After a shaky start The Amazing Spider-Man quickly became a popular sensation with kids of all ages, rivalling the creative powerhouse that was Lee & Kirby’s Fantastic Four and soon the quirky, charming action-packed comics soap-opera would become the model for an entire generation of younger heroes elbowing aside the staid, (relatively) old costumed-crimebusters of previous publications.
This second resized, repackaged Fights ‘n’ Tights bonanza (reprising Amazing Spider-Man #7-13 from 1963-1964) opens, after the mandatory Stan Lee Prologue, with an encore appearance of the Wall-crawler’s first super-powered foe, as a murderous septuagenarian flying bandit at first defeated his juvenile nemesis before falling to the Web-spinner’s boundless bravery and ingenuity in a spectacular duel above the city in ‘The Return of the Vulture’.
Fun and youthful hi-jinks were a signature feature of the series, as was Parker’s budding romance with “older woman” Betty Brant, a secretary at the Daily Bugle where Peter Parker worked part-time.
Such “Salad days” exuberance was the underlying drive in #8′s lead tale ‘The Living Brain!’ when an ambulatory robot calculator threatened to expose Spider-Man’s secret identity before running amok at beleaguered Midtown High, just as Parker was finally beating the stuffings out of school bully and personal gadfly Flash Thompson.
This riotous romp was accompanied by ‘Spiderman Tackles the Torch!’ (a short and sweet vignette drawn by Jack Kirby and inked by Ditko) wherein a boisterous wall-crawler gate-crashed a beach party thrown by the flaming hero’s girlfriend… with explosive consequences.
Amazing Spider-Man #9 was a qualitative step-up in dramatic terms as Peter’s aged Aunt May was revealed to be chronically ill – adding to the lad’s financial woes – and the action was supplied by ‘The Man Called Electro!’ a super-criminal with grand aspirations.
Spider-Man was always a loner, never far from the dark, grimy streets filled with small-time thugs and criminals and with this tale, wherein he also quells a prison riot single handed, Ditko’s preference for tales of gangersterism began to show through; a predilection confirmed in #10′s ‘The Enforcers!’, a classy mystery where a masked mastermind known as the Big Man used a position of trust at the Bugle to organize all the New York mobs into one unbeatable army against decency.
Longer plot-strands were also introduced as Betty mysteriously vanished (her fate to be revealed in the next issue and here the next chapter), but most fans remember this one for the spectacularly climactic seven-page fight scene in an underworld chop-shop that has still never been topped for action-choreography.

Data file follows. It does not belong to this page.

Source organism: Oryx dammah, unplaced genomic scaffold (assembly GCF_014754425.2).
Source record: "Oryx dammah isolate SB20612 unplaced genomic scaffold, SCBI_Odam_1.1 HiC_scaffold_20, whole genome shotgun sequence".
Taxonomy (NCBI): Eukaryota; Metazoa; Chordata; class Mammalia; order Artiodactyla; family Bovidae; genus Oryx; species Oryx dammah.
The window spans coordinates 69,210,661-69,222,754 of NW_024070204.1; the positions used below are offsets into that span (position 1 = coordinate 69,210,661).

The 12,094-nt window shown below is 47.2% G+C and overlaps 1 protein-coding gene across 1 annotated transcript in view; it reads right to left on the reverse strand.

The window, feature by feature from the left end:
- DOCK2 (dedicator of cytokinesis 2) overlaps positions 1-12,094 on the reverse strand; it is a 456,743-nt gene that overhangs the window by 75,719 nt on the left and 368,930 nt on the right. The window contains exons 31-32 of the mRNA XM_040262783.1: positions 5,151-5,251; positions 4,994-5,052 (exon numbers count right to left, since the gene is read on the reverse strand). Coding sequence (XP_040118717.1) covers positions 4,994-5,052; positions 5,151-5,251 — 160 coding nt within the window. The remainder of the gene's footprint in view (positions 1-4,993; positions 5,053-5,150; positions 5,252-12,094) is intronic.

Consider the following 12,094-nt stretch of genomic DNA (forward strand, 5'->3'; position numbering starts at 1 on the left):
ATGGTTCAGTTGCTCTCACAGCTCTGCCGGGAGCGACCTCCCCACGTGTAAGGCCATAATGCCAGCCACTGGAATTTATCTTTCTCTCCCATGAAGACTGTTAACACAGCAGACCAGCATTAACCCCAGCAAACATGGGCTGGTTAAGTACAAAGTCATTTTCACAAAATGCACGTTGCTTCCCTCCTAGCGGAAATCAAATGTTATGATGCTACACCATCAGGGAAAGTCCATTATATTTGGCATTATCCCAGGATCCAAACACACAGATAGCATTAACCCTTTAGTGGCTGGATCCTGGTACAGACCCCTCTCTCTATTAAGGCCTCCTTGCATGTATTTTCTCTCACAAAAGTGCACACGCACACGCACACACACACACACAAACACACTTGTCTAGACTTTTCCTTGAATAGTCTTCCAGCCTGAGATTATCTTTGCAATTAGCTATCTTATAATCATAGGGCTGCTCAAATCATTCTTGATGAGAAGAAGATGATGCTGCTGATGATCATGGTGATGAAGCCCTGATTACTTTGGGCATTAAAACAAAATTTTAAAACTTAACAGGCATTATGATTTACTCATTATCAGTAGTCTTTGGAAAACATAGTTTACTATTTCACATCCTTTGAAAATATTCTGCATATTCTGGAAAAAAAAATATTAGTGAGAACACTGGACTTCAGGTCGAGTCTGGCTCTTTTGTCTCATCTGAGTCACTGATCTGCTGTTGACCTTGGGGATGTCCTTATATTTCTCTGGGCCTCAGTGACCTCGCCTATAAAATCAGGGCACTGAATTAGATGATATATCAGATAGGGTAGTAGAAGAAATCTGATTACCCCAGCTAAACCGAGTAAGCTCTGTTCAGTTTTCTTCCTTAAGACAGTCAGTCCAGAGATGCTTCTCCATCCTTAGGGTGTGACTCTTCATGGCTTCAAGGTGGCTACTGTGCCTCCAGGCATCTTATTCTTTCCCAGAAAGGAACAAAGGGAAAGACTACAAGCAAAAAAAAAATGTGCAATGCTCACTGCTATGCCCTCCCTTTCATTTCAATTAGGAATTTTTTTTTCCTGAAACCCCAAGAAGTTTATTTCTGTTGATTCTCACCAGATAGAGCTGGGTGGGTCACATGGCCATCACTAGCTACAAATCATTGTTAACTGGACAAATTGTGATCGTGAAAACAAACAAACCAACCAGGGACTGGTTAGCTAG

The taint of tragedy again touched Parker with a magical two-part adventure ‘Turning Point’ and ‘Unmasked by Dr. Octopus!’ which saw the return of the lethally deranged and deformed scientist – complete with formidable mentally-controlled metal tentacles – and the disclosure of a long-hidden secret which had haunted poor Betty Brant for years.
The dark, doom-filled tale of extortion and excoriating tension stretched from Philadelphia to the Bronx Zoo and cannily tempered the trenchant melodrama with stunning fight scenes in unusual and exotic locations, before culminating in a truly staggering super-powered duel as only the masterful Ditko could orchestrate it.
This tension-drenched tiny tome concludes with the introduction of a new super-threat and ‘The Menace of Mysterio!’ as a seemingly eldritch bounty-hunter hired by Bugle publisher J. Jonah Jameson to capture Spider-Man eventually revealed his own dark agenda.
Of course the menace was only ended after another mind-boggling battle, this time through the various exotic sets and props of a TV studio…
These mini-masterpieces of drama, action and suspense immaculately demonstrated the indomitable nature of this perfect American hero, and I suppose in the final reckoning how you come to the material is largely irrelevant; just as long as you do…
These immortal epics are available in numerous formats.
© 1978 Marvel Comics Group. All rights reserved.